On the one hand it would mean drinks and snacks in coach for those sitting in the section (something American’s Executive Platinums already receive regardless of seating location) it’s also likely to coincide with reduction in elite benefits since the airline is trying to get elites to pay more for its product.

About Gary Leff

Gary Leff is one of the foremost experts in the field of miles, points, and frequent business travel - a topic he has covered since 2002. Co-founder of frequent flyer community InsideFlyer.com, emcee of the Freddie Awards, and named one of the "World's Top Travel Experts" by Conde' Nast Traveler (2010-Present) Gary has been a guest on most major news media, profiled in several top print publications, and published broadly on the topic of consumer loyalty. More About Gary »

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  1. Not that this would make a whole lot of business sense, but isn’t it conceivable that they could put in something akin to BA’s old premium economy (slightly bigger seats, but not as wide as domestic first), or Air France premium economy on short haul (coach seating with business class meals, so Delta Comfort+ on steroids)?

  2. And so it begins, the race to give us less for more cost.

    They want to compete with low fare carriers for the cheapest tickets and charge their loyal customers more.

  3. For narrow body aircraft, a 5-across premium economy section might be the most profitable option.

  4. I just don’t see a lot of differentiation worth paying for on domestic flights. Still have the same hassles (ATC delays, mechanicals, same crew, same miserable airport experience, etc.) on relatively short flights. I will continue to be 100% free agent. During the next downturn when the oligopoly needs to fill seats these things will be free to those with status. I’m not going to encourage them by paying up for the a slightly differentiated product.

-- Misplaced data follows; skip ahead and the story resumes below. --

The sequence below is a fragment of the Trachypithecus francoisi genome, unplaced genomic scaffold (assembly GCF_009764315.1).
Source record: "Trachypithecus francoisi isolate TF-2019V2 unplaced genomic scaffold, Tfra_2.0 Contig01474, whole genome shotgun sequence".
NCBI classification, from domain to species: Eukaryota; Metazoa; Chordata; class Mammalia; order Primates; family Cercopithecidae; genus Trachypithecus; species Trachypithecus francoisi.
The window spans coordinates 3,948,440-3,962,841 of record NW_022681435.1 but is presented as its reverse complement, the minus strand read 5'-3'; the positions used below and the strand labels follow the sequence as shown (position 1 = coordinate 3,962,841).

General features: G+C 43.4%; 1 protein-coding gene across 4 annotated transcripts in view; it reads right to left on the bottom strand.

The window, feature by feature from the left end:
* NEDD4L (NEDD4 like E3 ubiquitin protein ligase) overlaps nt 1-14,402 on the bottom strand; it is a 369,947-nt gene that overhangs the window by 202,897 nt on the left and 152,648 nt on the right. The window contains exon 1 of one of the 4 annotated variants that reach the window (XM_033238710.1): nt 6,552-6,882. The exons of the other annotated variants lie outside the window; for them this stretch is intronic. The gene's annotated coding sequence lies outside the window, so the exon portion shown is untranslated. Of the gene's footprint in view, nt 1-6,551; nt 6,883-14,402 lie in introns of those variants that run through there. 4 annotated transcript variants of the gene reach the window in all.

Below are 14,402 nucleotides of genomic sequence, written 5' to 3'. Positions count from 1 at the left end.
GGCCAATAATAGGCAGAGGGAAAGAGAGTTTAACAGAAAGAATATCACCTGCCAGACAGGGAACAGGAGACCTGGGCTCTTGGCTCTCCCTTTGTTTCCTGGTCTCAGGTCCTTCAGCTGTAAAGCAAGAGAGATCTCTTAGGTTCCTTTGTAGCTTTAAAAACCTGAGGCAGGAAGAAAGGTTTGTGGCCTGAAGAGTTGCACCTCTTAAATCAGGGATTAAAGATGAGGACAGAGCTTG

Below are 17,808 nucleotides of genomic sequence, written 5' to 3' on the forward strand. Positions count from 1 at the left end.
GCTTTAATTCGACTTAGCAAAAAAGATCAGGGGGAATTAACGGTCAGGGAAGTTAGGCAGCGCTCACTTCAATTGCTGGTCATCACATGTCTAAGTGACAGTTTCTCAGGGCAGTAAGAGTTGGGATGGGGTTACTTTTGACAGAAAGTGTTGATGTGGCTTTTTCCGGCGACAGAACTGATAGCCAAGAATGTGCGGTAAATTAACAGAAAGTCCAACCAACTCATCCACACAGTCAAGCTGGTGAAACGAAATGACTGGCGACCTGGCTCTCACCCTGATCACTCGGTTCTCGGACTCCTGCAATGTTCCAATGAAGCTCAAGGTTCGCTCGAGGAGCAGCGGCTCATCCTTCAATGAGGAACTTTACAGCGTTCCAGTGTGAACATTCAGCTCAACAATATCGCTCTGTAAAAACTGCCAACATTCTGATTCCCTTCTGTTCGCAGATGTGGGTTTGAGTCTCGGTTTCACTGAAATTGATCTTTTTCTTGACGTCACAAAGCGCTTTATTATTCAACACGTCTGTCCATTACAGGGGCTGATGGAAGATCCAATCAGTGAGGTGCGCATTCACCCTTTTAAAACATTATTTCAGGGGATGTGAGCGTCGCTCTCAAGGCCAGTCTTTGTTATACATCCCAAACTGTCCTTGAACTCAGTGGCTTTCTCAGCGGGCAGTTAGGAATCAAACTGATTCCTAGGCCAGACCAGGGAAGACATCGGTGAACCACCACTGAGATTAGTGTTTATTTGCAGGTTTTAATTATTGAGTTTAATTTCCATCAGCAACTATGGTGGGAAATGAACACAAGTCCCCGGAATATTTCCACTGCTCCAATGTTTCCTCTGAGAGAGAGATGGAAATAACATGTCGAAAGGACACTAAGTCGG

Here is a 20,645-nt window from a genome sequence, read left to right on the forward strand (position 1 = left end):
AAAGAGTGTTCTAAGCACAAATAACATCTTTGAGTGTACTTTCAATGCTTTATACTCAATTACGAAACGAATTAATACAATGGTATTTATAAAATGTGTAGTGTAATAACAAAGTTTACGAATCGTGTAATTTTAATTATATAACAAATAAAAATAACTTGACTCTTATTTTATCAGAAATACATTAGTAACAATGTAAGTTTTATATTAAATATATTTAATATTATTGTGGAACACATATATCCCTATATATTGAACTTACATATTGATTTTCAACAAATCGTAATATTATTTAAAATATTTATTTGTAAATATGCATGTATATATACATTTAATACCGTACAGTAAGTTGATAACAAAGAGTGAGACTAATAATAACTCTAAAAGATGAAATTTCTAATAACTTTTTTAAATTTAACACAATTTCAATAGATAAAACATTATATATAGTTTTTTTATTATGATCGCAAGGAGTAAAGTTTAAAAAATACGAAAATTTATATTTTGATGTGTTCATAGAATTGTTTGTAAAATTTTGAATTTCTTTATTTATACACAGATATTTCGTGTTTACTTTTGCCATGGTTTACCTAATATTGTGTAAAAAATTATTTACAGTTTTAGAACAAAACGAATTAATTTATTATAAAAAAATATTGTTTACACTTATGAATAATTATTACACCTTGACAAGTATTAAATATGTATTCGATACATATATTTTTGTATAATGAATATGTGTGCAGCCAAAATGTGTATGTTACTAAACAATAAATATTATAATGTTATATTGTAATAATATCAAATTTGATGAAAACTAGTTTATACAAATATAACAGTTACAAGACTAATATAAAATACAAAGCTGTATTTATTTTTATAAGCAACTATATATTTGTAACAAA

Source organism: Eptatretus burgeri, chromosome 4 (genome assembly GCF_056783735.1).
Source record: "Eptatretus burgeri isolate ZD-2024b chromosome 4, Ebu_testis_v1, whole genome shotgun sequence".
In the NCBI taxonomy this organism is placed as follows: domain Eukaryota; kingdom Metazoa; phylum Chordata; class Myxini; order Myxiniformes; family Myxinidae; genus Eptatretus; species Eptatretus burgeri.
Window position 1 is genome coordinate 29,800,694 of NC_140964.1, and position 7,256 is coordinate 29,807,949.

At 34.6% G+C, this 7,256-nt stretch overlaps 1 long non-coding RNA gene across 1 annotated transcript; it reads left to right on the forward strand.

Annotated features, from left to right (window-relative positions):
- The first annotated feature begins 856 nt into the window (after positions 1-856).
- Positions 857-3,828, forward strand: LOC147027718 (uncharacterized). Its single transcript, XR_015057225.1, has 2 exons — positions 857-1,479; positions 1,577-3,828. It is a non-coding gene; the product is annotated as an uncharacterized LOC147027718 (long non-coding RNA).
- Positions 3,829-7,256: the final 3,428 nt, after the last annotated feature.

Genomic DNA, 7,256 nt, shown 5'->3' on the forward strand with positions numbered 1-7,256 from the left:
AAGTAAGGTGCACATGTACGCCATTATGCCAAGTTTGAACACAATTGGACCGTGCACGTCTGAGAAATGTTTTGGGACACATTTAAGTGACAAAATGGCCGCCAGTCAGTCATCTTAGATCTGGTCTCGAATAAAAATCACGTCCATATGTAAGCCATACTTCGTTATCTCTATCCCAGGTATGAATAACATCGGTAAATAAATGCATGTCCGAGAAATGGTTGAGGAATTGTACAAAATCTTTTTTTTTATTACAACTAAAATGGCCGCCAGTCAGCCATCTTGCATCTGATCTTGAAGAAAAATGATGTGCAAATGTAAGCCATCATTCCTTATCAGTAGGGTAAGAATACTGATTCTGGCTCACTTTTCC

5. Developing a gradation between Y and international C is not tough – its basically like domestic F.

    A gradation between Y and domestic F is a tougher needle to thread. Just what attributs of domestic F would be lost? For me, on a domestic narrowbody, I’d be satisfied with a 3-2 configuration with 35 inches of pitch , an intermediate recline AND ample armrest real estate to ensure that I need not go to war with my seat mate/seat opponent over armrests.

  6. Should be interesting. Given that domestic F isn’t really anything to write home about, as other posters have mentioned making a physical differentiation between it and Y is tough. Seems like a lot of work from a procurement, engineering, retrofit standpoint to actually develop an implement a new hard product, at least one with new width. My gut would tell me that this is just window dressing on the existing MCE product, but then on the other hand why would it take until 2017 to roll out? Guess we’ll see…

  7. It may be a narrow space to create a class between domestic F and Y now, but it seems plausible that they (Delta and it’s followers) could gradually enhance domestic F, and domestic F prices to expand the space where they are trying to fit this new class. For the past 5 years they’ve been re-training us to expect to pay for domestic F through a combination of lower prices and less frequent upgrades. So, now that we are paying for the higher class more often and they’ve moved us psychologically past expecting free upgrades to first class…to me the next logical step for them is to get us to expect to get a little less for the same price which could be in the form of a stripped down domestic F that they call Premium Economy or….pay a bit more for a nicer domestic F.